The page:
Back Injuries on the Job 101: Connective Tissue
When picturing back injuries, people typically imagine fractures or other acute issues. In reality, some of the most common—and debilitating—conditions involve chronic connective tissue damage. Keep reading for a brief overview of need-to-know terms and other valuable information about connective tissue related back pain.
Tendons and Ligaments
Tendons and ligaments are fibrous bands of connective tissue that link two or more structures (typically bones or cartilage) together. These tissue bands are often to blame for work-related back pain; employees may twist or pull tendons or ligaments while completing everyday work functions. The result: strains and sprains, which involve muscle cramping and significantly decreased range of motion.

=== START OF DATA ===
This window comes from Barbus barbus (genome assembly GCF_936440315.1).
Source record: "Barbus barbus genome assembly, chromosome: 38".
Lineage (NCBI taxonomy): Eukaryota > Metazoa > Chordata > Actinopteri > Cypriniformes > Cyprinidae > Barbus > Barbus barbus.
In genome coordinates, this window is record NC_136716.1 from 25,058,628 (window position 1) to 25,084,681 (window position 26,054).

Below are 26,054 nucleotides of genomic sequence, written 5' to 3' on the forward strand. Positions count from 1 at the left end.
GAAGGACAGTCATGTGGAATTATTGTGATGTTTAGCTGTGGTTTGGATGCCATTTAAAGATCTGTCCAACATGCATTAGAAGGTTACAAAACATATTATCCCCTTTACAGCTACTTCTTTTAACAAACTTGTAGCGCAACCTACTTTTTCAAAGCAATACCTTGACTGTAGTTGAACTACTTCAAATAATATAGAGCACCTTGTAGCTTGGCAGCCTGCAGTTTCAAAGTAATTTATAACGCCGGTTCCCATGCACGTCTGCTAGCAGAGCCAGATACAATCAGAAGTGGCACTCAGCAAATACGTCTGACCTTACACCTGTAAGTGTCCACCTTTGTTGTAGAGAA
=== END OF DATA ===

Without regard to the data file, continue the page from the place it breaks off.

Often compared to sweaters due to their densely woven structure, fascia cover bones, muscles, nerves and internal organs. They also protect the spinal cord.
An oft-forgotten element of spinal injuries, fascia remain poorly understood. Fascia injuries typically follow repeated strain, such as heavy lifting or frequent bending. Patients may experience either a dull pain or more intense sensations that worsen while completing essential workday tasks. Over time, fascia injuries may lead to trigger points (and further pain), or reduced strength and range of motion.
A protective layer of connective tissue responsible for protecting tendons and joints, the synovial membrane (also known as the synovium) can become inflamed or damaged by traumatic joint injuries. This may lead to pain or swelling. Synovial cysts often result from spinal degeneration. Although uncommon, this condition can cause back pain, leg pain (known as sciatica) and sometimes, muscle weakness or cramping in the legs.
Whether you’ve suffered a workplace injury to your fascia, tendon or ligament, seek experienced counsel. Reach out to Smith, Wallis & Scott, LLP at (770) 214-2500 to learn about the next strategic steps in your workers’ compensation case.